1. boombaxx

    Thread Starter New Member

    Jul 3, 2013
    Hi there folks i have a problem i am trying to resolve. I have a Marshall B150 bass amp that is not working properly. I thought it would be the preamp valve or glass fuse but it is neither. The amp has very little volume and emits a humming noise on switch on without anything plugged into it. What would be the likely cause of this?.
  2. tubeguy

    Well-Known Member

    Nov 3, 2012
    It could be a blown transistor and possibly related parts in the power amp. If so it's putting DC to the speaker, so don't leave it turned on like this with the speaker connected or you risk burning out the speaker.
    To verify this, disconnect the speaker and measure the DC voltage on the speaker output.
  3. GopherT

    AAC Fanatic!

    Nov 23, 2012
    I vote for a power supply cap or rectifier at power supply.
  4. #12


    Nov 30, 2010
    I vote for Gopher. Bad power supply capacitors are famous for causing hum and low power output.
  5. boombaxx

    Thread Starter New Member

    Jul 3, 2013
    Thanks for the answers i will check this tomorrow.
  6. Mike33

    AAC Fanatic!

    Feb 4, 2005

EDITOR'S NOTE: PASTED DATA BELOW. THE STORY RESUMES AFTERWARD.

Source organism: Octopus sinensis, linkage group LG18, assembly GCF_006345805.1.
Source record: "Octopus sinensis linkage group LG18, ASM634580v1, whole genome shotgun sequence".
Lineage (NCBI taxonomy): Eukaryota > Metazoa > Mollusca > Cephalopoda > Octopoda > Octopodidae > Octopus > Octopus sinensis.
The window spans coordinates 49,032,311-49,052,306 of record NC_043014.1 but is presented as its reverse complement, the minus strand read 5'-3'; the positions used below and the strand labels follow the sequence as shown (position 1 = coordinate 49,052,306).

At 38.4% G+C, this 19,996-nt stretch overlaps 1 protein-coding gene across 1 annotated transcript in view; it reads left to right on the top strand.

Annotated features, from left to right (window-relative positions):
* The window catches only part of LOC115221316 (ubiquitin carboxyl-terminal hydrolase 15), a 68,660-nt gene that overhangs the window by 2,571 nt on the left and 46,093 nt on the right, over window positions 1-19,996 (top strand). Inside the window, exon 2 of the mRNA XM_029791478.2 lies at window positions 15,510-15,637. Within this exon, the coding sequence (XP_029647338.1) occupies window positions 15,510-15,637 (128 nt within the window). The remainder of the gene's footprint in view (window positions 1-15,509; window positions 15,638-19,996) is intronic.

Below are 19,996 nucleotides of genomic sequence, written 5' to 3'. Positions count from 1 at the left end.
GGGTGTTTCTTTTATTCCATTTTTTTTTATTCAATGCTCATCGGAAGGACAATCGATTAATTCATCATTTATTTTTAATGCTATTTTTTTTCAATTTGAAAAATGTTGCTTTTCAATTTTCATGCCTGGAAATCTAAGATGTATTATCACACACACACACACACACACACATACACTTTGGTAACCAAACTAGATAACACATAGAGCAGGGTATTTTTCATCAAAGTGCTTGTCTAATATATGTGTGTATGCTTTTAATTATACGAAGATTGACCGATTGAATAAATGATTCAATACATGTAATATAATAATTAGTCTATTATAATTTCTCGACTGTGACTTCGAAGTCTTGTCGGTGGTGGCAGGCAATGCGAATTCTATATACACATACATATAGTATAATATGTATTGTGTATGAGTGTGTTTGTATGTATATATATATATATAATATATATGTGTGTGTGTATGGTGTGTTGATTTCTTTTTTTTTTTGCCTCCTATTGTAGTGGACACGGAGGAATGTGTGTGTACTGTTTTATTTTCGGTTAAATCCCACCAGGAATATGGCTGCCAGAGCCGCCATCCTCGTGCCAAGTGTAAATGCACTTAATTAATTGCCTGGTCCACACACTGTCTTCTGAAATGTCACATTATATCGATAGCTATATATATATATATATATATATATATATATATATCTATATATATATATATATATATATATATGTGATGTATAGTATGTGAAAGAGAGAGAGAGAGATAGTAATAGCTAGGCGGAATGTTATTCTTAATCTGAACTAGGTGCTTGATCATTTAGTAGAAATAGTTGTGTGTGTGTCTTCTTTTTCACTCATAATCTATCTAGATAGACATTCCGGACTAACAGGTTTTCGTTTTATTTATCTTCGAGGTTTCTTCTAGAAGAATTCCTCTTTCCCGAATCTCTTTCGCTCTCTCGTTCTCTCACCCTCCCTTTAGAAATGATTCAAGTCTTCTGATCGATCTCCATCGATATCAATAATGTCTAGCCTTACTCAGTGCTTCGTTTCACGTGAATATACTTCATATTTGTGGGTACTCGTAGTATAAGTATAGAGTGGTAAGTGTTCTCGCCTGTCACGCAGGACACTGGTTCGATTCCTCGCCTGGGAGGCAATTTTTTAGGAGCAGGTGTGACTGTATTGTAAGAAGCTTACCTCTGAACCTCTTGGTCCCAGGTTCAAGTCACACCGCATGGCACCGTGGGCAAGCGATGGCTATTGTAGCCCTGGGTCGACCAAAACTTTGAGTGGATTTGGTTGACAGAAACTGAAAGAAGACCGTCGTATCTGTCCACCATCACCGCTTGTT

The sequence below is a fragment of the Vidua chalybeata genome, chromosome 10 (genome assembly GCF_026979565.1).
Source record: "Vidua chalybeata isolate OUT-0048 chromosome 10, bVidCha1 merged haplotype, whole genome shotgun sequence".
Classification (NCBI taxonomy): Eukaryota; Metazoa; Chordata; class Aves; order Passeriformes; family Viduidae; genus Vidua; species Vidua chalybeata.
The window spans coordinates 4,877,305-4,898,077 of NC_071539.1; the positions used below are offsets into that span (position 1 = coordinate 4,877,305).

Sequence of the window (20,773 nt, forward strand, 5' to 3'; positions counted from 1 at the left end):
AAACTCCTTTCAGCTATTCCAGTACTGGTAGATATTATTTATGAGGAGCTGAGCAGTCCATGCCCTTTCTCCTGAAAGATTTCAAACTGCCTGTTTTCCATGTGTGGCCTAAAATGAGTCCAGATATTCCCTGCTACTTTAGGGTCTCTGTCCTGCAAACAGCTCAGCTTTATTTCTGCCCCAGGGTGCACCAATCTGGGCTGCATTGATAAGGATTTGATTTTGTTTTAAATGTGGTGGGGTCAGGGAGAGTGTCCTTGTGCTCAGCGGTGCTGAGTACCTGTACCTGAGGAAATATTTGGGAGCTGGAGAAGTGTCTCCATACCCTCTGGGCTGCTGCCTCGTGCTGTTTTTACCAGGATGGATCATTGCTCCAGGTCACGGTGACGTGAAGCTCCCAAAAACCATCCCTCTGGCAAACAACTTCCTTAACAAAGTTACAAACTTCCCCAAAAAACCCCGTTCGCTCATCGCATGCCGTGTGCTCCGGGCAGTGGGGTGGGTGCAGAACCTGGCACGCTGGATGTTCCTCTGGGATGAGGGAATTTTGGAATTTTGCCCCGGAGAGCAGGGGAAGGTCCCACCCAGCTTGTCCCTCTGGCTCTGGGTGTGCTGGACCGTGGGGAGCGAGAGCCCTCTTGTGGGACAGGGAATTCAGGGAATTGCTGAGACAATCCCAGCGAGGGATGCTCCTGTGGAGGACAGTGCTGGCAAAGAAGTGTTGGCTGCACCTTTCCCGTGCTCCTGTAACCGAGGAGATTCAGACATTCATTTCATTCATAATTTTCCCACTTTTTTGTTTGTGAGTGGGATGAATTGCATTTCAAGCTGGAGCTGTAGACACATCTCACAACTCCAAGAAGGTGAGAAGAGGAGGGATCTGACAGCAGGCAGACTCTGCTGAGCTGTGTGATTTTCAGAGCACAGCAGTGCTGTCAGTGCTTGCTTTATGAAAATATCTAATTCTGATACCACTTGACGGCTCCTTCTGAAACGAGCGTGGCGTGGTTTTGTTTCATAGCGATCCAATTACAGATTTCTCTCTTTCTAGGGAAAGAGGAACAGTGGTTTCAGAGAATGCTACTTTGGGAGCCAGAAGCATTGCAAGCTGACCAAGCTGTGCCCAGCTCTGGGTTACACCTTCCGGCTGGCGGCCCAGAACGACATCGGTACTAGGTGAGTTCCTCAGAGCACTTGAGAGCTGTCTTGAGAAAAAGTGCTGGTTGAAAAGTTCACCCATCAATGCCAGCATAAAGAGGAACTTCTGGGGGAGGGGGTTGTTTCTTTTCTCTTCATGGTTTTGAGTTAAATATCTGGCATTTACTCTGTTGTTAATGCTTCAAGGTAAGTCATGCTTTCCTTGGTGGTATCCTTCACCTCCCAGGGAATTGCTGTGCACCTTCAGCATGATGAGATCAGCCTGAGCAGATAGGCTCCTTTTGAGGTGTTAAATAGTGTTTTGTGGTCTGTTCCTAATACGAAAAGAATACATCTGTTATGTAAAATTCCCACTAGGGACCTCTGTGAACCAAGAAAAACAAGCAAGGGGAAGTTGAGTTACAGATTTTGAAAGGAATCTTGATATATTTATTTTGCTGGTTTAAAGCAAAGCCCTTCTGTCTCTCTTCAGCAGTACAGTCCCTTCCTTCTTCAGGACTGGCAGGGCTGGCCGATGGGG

If this amp has a tube output section, DO NOT DISCONNECT THE SPEAKERS AND TURN THE AMP ON!!! EVER!!!! EVER!! You probably WILL fry the $150, hard-to-replace output transformer if you do. Had to say that, or someone coming along may try the 'disconnect and read the DC' trick....yours is probably solid state.

    That said, this sounds like it MAY be your PS filter caps...when they age, they leak, and you get hum with no input (a noisy amp). How old is the amp? Does it EVER sound reasonable (good volume)?

    Now, the fact you have very low output isn't good - but it isn't terrible either! At least you have sound, so you know that *most* of the amp is working. Your trouble, if not the capacitors, could easily be a bad solder connection to a transistor, a burned out power transistor, or even some issue in the preamp part of the amp. All it takes is one diode, cap, or resistor to go back, and the output goes away. The only way to really know what's up is to use an audio probe and go thru it, trying to find an "off specifications" section. You can work in from the input, or from the output backwards (I'd go backwards). If you are pretty good with electronics, this is what you have to do. If not, please don't expose yourself to lethal voltages by poking around inside, ok?? Plus, one bad move and that amp is not going to be worth the cab it's in.

    Hummmmmm is generally related to DC leaking in from a cap somewhere, at least. Hope that helps. You kinda have to be there to get more specific!